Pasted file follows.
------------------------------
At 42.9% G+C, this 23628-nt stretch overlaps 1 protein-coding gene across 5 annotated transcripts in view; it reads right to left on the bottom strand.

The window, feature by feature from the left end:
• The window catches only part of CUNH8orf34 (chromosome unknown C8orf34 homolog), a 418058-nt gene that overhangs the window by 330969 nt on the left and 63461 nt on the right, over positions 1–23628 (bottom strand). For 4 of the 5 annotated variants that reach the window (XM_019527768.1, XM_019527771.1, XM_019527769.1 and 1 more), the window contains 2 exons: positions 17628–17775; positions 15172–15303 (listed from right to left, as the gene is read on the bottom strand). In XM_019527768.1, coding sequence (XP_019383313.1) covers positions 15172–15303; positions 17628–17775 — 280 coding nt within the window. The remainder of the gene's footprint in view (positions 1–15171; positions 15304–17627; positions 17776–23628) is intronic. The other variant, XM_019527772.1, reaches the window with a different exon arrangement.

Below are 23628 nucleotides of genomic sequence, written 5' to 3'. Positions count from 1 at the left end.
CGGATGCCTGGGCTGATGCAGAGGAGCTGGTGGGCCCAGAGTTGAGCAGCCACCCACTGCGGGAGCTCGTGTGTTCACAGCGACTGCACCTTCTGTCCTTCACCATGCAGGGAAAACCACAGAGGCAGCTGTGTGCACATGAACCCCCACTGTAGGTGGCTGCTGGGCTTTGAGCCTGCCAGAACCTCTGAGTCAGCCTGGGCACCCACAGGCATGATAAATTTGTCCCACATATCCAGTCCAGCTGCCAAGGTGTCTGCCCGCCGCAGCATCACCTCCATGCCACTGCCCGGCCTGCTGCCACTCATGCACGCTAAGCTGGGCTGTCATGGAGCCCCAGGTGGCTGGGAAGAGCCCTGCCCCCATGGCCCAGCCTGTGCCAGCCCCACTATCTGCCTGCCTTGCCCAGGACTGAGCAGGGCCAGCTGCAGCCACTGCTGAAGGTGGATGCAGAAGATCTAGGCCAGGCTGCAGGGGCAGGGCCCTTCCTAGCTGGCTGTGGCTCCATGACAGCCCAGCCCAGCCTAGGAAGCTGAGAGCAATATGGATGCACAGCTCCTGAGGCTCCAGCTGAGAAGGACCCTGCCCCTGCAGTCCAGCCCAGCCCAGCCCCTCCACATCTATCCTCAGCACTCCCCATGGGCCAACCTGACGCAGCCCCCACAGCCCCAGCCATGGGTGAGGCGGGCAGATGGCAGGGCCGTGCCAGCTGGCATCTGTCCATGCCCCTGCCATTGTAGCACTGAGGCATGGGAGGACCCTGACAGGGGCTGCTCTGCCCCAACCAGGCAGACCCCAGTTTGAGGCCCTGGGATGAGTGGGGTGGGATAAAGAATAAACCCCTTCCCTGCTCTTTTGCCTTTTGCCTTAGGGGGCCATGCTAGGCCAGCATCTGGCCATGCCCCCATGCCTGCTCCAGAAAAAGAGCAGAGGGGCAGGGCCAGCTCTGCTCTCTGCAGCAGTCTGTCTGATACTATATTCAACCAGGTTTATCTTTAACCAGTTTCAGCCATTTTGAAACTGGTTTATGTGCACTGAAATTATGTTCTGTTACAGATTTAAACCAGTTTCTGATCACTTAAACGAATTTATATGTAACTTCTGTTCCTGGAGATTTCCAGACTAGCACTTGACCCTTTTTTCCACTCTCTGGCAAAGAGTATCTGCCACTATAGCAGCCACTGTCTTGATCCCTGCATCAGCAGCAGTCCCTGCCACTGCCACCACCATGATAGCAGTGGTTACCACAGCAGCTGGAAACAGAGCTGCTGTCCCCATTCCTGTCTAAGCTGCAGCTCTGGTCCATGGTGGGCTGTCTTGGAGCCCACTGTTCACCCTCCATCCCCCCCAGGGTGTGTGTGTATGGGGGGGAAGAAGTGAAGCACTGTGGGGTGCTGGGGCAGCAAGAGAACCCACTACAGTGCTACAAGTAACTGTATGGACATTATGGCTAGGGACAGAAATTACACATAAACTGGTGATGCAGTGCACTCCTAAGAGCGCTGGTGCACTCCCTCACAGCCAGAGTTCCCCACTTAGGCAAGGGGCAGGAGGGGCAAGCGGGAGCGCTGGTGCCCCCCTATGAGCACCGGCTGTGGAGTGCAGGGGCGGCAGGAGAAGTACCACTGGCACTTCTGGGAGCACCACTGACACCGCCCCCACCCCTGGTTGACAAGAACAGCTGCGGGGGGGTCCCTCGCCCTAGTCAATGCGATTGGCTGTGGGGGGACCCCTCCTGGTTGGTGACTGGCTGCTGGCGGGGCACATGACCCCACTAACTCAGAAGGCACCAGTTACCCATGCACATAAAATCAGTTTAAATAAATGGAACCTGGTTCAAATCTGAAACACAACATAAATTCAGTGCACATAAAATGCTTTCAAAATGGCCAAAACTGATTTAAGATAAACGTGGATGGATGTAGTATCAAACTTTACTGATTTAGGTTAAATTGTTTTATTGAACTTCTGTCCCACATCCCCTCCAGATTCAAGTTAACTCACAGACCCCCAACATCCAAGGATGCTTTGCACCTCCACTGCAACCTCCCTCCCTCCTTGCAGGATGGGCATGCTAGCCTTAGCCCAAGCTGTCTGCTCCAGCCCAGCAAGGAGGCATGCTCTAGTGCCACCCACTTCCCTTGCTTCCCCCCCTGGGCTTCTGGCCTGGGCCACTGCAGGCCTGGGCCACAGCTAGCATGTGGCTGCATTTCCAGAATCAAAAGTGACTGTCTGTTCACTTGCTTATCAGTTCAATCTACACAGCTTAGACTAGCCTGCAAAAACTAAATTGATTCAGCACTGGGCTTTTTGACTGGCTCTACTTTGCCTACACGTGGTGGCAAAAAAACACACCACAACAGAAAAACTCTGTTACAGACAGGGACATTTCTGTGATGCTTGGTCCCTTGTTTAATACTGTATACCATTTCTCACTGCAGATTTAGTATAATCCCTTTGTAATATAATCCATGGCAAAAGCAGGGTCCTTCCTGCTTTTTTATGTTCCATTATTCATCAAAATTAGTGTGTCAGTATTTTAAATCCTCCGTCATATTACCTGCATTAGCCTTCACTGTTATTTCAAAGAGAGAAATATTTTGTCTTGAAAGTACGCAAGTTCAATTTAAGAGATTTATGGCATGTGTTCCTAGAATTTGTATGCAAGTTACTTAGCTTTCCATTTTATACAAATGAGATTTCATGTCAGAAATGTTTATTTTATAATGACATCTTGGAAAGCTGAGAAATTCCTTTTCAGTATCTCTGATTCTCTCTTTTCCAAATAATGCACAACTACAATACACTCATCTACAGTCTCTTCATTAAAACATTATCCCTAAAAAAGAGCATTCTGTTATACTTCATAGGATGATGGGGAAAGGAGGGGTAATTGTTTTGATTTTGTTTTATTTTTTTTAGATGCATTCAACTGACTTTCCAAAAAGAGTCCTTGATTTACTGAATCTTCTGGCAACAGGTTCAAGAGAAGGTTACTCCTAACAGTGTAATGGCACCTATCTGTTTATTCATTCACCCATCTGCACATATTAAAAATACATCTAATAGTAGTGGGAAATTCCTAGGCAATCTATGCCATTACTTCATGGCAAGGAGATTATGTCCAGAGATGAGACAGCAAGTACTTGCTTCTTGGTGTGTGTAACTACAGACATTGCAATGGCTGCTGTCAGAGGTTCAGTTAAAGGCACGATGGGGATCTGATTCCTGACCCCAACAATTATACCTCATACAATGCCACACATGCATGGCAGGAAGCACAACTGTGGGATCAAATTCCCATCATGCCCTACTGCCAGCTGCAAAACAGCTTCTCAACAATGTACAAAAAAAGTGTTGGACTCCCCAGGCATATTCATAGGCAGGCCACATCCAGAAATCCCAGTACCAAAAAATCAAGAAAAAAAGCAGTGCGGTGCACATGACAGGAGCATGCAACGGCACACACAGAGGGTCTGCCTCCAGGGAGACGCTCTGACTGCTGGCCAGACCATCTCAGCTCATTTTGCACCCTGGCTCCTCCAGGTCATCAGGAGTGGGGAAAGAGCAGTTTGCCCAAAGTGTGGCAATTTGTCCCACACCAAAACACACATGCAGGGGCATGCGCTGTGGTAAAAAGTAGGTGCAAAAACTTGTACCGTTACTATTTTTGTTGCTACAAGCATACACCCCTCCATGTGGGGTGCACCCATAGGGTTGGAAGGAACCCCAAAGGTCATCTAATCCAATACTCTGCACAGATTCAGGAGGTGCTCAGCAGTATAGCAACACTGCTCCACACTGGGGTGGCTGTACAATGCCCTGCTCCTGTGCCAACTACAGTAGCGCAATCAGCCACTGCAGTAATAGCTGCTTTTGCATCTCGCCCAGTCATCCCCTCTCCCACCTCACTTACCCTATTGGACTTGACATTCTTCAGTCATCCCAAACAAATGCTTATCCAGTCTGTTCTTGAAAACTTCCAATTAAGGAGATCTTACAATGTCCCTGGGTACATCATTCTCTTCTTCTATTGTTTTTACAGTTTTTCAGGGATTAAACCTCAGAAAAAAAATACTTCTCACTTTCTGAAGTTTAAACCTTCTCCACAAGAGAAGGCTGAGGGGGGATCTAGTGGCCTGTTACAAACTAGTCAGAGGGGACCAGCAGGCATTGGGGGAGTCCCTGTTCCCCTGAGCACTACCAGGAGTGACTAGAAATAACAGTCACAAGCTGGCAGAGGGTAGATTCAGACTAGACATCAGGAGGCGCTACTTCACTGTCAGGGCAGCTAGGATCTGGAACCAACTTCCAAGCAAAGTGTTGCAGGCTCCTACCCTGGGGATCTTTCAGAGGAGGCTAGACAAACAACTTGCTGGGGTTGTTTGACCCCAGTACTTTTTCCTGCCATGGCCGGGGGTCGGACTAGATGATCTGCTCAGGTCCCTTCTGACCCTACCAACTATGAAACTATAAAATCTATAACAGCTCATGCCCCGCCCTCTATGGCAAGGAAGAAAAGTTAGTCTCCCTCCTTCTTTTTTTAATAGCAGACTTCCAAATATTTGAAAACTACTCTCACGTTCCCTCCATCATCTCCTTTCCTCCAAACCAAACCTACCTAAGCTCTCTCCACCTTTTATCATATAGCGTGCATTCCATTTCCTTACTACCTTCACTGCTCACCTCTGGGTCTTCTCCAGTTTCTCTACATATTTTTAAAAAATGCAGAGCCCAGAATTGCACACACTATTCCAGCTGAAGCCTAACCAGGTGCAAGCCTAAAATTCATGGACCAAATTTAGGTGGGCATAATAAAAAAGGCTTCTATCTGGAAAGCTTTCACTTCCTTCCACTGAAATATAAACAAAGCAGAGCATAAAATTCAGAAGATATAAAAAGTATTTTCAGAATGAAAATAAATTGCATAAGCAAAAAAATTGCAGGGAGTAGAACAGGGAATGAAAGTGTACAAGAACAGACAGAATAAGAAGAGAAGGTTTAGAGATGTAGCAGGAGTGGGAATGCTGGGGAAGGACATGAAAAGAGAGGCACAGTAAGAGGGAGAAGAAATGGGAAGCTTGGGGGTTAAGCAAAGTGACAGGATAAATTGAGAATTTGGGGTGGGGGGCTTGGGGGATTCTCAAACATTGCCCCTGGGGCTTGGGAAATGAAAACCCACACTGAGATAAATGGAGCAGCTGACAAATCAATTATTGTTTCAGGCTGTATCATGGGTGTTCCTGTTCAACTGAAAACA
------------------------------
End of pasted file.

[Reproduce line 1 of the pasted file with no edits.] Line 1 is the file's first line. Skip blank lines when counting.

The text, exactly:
At 42.9% G+C, this 23628-nt stretch overlaps 1 protein-coding gene across 5 annotated transcripts in view; it reads right to left on the bottom strand.